Clinical Thyroidology® for the Public

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Declining frequency and variability of radioactive iodine therapy for thyroid cancer suggests increasing adoption of evidence-based guidelines

CTFP Volume 13 Issue 12

Standard treatment for the most common types of thyroid cancer includes surgery to remove the thyroid (thyroidectomy) followed in some instances by radioactive iodine therapy. Early American Thyroid Association (ATA) guidelines recommended total thyroidectomy followed by radioactive iodine therapy in nearly all patients with thyroid cancer. Therefore, radioactive iodine therapy increased significantly from the 1970s to the early 2000s. The more recent ATA guidelines from 2006, updated in 2009 and then 2015, have recommended progressively a more selective use of radioactive iodine therapy, based on growing research evidence that many patients with thyroid cancer are at very low risk for complications and recurrence of the cancer. These low risk patients may not benefit from radioactive iodine therapy, which has its own risks and significantly increases health care costs. Currently, radioactive iodine therapy is not recommended for low risk thyroid cancer patients and is reserved for high risk patients after total thyroidectomy and for certain intermediate risk patients. The aim of this study was to analyze trends in radioactive iodine therapy use in the United States after the introduction of the new thyroid cancer treatment guidelines.

Jacobs D et al 2020 Changes in population-level and institutional- level prescribing habits of radioiodine therapy for papillary thyroid cancer. Thyroid. Epub 2020 Sep 22. PMID: 32811347.

The study included 273,046 patients from the National Cancer Database who were diagnosed with papillary thyroid cancer and underwent total thyroidectomy between 2004 and 2016.

The patients were divided in three groups: (i) patients for whom radioactive iodine therapy was recommended, (ii) patients for whom radioactive iodine therapy was not recommended and (iii) patients for whom selective use of radioactive iodine therapy was recommended, based on the 2009 ATA practice guidelines. According to these guidelines, radioactive iodine therapy treatment was recommended for patients with at least 1 of the following criteria: 45 years or older with a cancer size larger than 4 cm, extensive cancer extension outside the thyroid, residual cancer after surgery, or spread of cancer outside of the neck. Radioactive iodine therapy was not recommended for patients with thyroid cancer smaller than 1 cm without spread to the lymph nodes or other tissues in the neck or spread outside of the neck. Selective radioactive iodine therapy use was recommend for other patients outside of these criteria.

The overall radioactive iodine use in papillary thyroid cancer patients decreased from 61% between 2004 and 2007 to 44% in 2016. The use rate declined by 2% per year starting in 2007. In patients for whom radioactive iodine therapy was not recommended, two significant time points were noted: a 4.7% decrease in radioactive iodine use per year starting in 2008 and then a 2% decrease per year starting in 2011. A decline in radioactive iodine use was also noted in patients for whom the treatment was recommended and selectively recommended (0.53% fewer patients per year and 2.3% fewer patients per year, respectively). In 2015, radioactive iodine was administered to 72%, 53% and 9.5% of patients for whom radioactive iodine therapy was recommended, selectively recommended, and not recommended.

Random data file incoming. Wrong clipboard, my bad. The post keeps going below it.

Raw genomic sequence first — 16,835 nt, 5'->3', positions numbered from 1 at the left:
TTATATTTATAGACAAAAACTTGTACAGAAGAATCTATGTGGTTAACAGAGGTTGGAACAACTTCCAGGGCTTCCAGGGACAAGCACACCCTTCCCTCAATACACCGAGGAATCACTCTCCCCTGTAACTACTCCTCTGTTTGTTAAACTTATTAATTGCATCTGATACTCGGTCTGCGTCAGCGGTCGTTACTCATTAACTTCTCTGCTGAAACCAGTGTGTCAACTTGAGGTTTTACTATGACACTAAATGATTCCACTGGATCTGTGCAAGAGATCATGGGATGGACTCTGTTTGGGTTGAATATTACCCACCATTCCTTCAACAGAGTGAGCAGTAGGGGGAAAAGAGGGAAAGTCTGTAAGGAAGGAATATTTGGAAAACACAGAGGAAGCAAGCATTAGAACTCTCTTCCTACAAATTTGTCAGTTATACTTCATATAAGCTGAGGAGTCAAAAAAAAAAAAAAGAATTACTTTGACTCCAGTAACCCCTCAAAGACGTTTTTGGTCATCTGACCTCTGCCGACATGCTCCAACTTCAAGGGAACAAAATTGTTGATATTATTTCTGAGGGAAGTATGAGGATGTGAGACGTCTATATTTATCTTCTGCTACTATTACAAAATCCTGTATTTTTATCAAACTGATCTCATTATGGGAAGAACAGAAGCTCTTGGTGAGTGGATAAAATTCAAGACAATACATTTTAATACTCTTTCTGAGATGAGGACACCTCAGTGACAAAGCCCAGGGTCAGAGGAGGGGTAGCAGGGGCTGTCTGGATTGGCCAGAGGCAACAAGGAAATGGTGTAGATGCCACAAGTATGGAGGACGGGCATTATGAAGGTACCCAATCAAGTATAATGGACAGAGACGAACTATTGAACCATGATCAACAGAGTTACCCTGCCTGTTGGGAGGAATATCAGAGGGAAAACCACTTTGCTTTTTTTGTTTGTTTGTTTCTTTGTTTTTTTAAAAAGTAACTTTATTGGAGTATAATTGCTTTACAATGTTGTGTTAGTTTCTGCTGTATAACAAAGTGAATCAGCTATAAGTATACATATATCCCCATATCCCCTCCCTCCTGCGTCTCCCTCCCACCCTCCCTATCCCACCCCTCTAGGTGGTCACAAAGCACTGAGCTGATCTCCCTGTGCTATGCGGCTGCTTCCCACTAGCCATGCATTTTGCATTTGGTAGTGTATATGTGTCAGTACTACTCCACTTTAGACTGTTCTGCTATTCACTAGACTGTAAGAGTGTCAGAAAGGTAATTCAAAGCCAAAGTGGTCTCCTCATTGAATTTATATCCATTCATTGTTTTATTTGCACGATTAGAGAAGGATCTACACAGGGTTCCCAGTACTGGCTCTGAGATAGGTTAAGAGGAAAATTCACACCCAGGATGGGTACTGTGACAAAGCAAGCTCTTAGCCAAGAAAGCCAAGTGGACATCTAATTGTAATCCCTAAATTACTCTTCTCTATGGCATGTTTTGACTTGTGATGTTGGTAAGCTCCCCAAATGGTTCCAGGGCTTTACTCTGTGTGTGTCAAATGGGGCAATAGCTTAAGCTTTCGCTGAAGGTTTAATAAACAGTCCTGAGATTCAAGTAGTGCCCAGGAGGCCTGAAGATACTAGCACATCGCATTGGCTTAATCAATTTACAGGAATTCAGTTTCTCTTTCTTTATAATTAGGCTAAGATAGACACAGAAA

When analyzing individual hospitals, there was a greater reduction in radioactive iodine use for patients for whom radioactive iodine therapy was not recommended or was selectively recommended at high-volume institutions (>75th percentile) as compared to low-volume institutions (<25th percentile). The rate of radioactive iodine therapy use was lower at institutions on the East Coast of the United States than other geographic areas. The variability in radioactive iodine therapy use between hospitals declined over time.

National and individual hospital data show a progressive reduction in radioactive iodine therapy use in thyroid cancer patients and more consistent use across hospitals in the United States in the period 2004–2016. These findings suggest acceptance and clinical application of changing evidence and evidence-based guidelines for radioactive iodine therapy administration in thyroid cancer patients during this time.

— Alina Gavrila, MD, MMSc


Papillary thyroid cancer (PTC): the most common type of thyroid cancer. There are 4 variants of papillary thyroid cancer: classic, follicular, tall-cell and noninvasive follicular thyroid neoplasm with papillary-like nuclear features (NIFTP).

Thyroidectomy: surgery to remove the thyroid gland. When the entire thyroid is removed, it is termed a total thyroidectomy. When less is removed, such as in removal of a lobe, it is termed a partial thyroidectomy.

Radioactive iodine (RAI): this plays a valuable role in diagnosing and treating thyroid problems since it is taken up only by the thyroid gland. I-131 is the destructive form used to destroy thyroid tissue in the treatment of thyroid cancer and with an overactive thyroid. I-123 is the nondestructive form that does not damage the thyroid and is used in scans to take pictures of the thyroid (Thyroid Scan) or to take pictures of the whole body to look for thyroid cancer (Whole Body Scan).

Cancer recurrence: this occurs when the cancer comes back after an initial treatment that was successful in destroying all detectable cancer at some point.

Lymph node: bean-shaped organ that plays a role in removing what the body considers harmful, such as infections and cancer cells. Thyroid cancer can spread in the lymph nodes located in the neck.